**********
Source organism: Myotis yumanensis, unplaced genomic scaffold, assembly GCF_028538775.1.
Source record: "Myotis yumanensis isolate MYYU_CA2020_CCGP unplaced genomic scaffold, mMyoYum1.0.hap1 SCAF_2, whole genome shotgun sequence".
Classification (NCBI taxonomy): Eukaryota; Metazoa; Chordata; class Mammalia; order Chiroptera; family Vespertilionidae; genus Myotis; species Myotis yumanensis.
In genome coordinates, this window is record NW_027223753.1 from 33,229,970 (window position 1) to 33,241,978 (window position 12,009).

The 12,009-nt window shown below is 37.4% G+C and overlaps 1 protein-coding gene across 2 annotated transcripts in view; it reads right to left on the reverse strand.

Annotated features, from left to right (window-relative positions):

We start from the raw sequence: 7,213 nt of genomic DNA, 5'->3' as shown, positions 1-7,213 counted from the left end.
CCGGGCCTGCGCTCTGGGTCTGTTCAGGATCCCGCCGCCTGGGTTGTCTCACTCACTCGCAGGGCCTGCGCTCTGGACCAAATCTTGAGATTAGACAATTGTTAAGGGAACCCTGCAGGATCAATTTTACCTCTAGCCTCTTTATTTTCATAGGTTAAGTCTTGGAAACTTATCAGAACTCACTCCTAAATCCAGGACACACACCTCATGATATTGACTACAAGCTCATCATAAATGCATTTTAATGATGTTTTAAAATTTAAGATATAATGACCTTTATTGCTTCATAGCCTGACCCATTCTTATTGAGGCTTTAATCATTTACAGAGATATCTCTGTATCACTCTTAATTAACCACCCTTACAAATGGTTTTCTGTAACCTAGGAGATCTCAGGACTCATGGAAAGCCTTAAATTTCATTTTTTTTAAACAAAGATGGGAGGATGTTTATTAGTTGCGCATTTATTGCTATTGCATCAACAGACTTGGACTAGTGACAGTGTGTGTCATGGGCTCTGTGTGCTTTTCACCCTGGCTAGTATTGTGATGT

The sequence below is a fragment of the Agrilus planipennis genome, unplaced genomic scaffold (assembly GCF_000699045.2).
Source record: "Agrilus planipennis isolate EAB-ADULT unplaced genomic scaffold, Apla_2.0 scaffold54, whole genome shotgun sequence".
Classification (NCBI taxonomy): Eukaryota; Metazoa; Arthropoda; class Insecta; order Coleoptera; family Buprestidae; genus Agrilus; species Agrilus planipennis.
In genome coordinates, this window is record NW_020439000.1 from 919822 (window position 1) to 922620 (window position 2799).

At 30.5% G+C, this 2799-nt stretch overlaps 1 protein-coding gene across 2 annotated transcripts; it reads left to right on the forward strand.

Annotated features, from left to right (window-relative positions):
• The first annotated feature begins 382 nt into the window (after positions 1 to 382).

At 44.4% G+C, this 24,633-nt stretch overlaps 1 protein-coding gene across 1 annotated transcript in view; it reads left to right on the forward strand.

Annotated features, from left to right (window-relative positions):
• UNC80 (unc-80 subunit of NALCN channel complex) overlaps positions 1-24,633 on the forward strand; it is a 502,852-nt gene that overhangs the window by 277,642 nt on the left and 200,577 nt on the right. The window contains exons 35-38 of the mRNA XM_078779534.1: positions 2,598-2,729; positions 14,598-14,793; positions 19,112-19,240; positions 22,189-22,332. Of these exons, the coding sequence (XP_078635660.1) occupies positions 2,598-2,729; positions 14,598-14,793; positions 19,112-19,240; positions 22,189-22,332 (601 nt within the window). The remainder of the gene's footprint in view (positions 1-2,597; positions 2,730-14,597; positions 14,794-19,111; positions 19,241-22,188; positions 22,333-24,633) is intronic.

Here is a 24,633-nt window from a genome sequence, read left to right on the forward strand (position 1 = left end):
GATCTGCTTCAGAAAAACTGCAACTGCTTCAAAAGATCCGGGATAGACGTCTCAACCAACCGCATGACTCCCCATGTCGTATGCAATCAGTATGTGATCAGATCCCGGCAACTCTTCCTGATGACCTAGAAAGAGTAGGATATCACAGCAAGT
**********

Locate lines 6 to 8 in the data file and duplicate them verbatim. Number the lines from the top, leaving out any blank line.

Annotated features, from left to right (window-relative positions):

We start from the raw sequence: 7,213 nt of genomic DNA, 5'->3' as shown, positions 1-7,213 counted from the left end.
CCGGGCCTGCGCTCTGGGTCTGTTCAGGATCCCGCCGCCTGGGTTGTCTCACTCACTCGCAGGGCCTGCGCTCTGGACCAAATCTTGAGATTAGACAATTGTTAAGGGAACCCTGCAGGATCAATTTTACCTCTAGCCTCTTTATTTTCATAGGTTAAGTCTTGGAAACTTATCAGAACTCACTCCTAAATCCAGGACACACACCTCATGATATTGACTACAAGCTCATCATAAATGCATTTTAATGATGTTTTAAAATTTAAGATATAATGACCTTTATTGCTTCATAGCCTGACCCATTCTTATTGAGGCTTTAATCATTTACAGAGATATCTCTGTATCACTCTTAATTAACCACCCTTACAAATGGTTTTCTGTAACCTAGGAGATCTCAGGACTCATGGAAAGCCTTAAATTTCATTTTTTTTAAACAAAGATGGGAGGATGTTTATTAGTTGCGCATTTATTGCTATTGCATCAACAGACTTGGACTAGTGACAGTGTGTGTCATGGGCTCTGTGTGCTTTTCACCCTGGCTAGTATTGTGATGT